Conflicting accounts emerged yesterday about the fate of the homeless encampment on Division Street, with the San Francisco Chronicle reporting that the city had issued 72 hours notice to campers to disperse, saying that the months-old gathering spot beneath the freeway had become a health hazard.
Then, SF Weekly reported that the city had jumped the gun and moved in to remove the campers mere hours after giving notice. But later that night, NBC Bay Area was out interviewing homeless people still firmly entrenched in the same spots.
A 10 p.m. visit to the stretch of 13th Street beneath the overpass found more than 60 tents still pitched there. Despite the near constant media visits in recent weeks, tent residents were eager to talk, approaching to offer unsolicited interviews. They reported that police had removed some of their neighbors earlier in the day, but large clusters of tents still remain, at least for now.
It also looks as if many tent owners are making good on vows made earlier in the media (and repeated to us last night) that they’ll simply move to a nearby street if forced to leave the freeway area. Nearly 40 tents were nestled on San Bruno Avenue, with half a dozen more spotted on De Haro Street, and 15 on Potrero Avenue.
A 33-year-old homeless woman named Kentucky says that tent residents on Potrero haven’t been issued the 72 hour notice (none of the DPW handbills were visible nearby), and she wasn’t even aware that notice had been given elsewhere. "The last time they gave us trouble over here was about a week ago. It’s been quiet since then," she said. What will she do if the city tries to move her? "I’ll tell them what’s what," she says.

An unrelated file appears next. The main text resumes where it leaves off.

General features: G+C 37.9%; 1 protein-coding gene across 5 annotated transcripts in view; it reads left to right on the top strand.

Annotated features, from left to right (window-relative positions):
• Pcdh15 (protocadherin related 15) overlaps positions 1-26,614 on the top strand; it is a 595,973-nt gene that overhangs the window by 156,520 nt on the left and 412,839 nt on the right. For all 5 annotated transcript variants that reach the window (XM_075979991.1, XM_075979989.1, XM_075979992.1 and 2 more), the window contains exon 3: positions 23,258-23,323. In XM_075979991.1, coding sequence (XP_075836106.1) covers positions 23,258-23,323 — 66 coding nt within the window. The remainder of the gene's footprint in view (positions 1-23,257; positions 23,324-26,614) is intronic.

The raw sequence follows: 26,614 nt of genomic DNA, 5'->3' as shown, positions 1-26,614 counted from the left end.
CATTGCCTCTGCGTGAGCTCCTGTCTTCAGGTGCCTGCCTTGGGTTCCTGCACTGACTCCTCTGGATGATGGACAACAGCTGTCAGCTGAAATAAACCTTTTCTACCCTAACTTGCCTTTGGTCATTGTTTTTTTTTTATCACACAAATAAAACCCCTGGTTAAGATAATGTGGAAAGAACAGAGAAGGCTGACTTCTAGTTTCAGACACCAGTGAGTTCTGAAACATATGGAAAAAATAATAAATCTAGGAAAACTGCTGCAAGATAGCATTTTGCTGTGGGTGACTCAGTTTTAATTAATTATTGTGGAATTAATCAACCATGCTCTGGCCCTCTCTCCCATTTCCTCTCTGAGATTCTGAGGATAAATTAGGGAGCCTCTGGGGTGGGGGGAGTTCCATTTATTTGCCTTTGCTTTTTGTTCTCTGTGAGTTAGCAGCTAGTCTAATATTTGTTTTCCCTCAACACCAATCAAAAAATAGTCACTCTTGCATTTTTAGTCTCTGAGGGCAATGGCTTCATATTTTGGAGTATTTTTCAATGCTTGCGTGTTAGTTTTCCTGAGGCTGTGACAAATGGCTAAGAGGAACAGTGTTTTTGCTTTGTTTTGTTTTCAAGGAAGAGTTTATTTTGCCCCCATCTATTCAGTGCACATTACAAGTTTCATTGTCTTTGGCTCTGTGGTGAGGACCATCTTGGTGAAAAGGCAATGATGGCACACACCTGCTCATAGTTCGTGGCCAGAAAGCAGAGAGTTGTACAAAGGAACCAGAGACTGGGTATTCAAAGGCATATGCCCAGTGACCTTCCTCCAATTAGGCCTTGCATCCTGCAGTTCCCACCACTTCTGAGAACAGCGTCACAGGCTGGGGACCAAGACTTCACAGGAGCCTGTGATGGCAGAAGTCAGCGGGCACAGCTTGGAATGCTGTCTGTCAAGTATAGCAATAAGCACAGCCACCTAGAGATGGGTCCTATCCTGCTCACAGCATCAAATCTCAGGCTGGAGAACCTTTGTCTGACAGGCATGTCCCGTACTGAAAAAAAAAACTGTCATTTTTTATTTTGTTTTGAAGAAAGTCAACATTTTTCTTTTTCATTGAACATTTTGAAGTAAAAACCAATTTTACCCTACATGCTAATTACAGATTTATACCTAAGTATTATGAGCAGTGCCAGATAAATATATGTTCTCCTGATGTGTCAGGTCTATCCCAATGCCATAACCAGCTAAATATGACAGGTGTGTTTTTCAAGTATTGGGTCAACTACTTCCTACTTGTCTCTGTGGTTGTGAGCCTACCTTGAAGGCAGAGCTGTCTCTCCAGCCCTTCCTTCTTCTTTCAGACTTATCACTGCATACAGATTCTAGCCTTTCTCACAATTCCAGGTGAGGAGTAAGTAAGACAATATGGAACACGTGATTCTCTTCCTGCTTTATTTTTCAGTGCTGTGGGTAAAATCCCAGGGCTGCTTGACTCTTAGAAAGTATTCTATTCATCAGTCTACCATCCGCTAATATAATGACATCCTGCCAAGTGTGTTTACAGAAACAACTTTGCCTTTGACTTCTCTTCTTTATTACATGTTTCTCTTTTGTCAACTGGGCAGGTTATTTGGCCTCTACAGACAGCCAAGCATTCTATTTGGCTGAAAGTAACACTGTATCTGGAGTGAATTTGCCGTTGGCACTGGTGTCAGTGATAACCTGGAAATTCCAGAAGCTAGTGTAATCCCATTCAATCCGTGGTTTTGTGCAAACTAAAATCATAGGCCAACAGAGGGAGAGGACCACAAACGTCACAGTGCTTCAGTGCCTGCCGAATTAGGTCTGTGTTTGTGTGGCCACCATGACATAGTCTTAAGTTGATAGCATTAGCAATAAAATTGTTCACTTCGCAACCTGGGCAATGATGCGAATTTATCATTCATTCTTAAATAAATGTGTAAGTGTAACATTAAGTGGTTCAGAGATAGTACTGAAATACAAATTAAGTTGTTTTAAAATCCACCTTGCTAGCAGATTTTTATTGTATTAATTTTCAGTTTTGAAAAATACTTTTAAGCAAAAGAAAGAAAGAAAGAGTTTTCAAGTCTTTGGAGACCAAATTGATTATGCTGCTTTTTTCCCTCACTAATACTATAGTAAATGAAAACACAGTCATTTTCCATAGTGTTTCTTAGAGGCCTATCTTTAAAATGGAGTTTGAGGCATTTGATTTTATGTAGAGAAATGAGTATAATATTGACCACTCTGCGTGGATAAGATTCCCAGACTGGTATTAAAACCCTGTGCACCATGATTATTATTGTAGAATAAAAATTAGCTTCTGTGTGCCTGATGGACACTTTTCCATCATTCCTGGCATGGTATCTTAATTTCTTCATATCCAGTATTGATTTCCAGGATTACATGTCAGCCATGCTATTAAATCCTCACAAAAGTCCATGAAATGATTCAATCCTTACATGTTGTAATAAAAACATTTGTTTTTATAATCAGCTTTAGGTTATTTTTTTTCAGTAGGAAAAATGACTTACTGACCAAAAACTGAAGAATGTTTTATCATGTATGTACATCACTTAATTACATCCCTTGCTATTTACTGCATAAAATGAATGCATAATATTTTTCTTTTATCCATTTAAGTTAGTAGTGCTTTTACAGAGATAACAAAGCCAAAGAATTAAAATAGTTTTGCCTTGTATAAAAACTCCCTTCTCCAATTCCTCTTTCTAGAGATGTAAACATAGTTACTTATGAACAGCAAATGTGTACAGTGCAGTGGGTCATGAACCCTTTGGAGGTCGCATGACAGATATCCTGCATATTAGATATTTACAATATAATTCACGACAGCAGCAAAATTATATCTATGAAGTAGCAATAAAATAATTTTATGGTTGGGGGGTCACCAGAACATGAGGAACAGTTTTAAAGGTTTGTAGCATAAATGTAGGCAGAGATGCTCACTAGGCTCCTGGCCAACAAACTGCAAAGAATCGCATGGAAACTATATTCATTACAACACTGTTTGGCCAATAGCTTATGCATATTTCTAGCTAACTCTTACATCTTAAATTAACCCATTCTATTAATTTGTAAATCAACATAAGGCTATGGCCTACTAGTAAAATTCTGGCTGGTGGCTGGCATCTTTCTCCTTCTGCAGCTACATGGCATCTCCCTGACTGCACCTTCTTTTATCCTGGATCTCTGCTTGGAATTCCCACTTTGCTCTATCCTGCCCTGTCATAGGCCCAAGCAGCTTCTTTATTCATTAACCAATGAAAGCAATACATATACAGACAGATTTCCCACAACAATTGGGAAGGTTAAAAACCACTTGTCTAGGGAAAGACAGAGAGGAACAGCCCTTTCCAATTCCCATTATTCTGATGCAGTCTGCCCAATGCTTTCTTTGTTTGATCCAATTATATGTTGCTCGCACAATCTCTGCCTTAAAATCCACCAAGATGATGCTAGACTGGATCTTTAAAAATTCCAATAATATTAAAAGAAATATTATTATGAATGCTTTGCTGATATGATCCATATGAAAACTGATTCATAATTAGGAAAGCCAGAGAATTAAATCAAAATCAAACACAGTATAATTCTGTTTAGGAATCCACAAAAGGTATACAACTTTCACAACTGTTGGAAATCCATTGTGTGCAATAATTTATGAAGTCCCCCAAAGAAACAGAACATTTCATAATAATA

Peter Qualls, a 44-year-old man who has been homeless in San Francisco since 2003, says he won’t leave either. "I spent 27 years in and out of jails. I’m not going into a shelter," he says. Qualls says shelters make him paranoid and afraid of harassment. Rolling up his sleeves, he showed marks he claimed were lice bites, the result of bunking too closely with other homeless. "This is what happens when I sleep next to one guy. I‘m not sleeping next to 100," he explains.
Gary Parkinson, a 55-year-old San Francisco man living largely on the street since 2000, says that the city has found interim housing for him, but he points out that the waiting list for such assistance is long and the selection process opaque to many. Cheap motels in neighborhoods with large homeless populations have raised rates in recent years, according to Parkinson, and even those tent residents with some income can rarely afford shelter on their own.
Division Street is an attractive camping site because there are fewer residences and businesses nearby than in almost any other corridor in hyper-dense San Francisco, and because the overpasses provide some degree of shelter. Many of the tents are simply tarp shanties or lean-tos that use part of the freeway structure for support. Parkinson says the campers feel relatively safe there, but predicts that many holdouts will prefer moving to less appealing areas than to accepting the city’s offers of aid.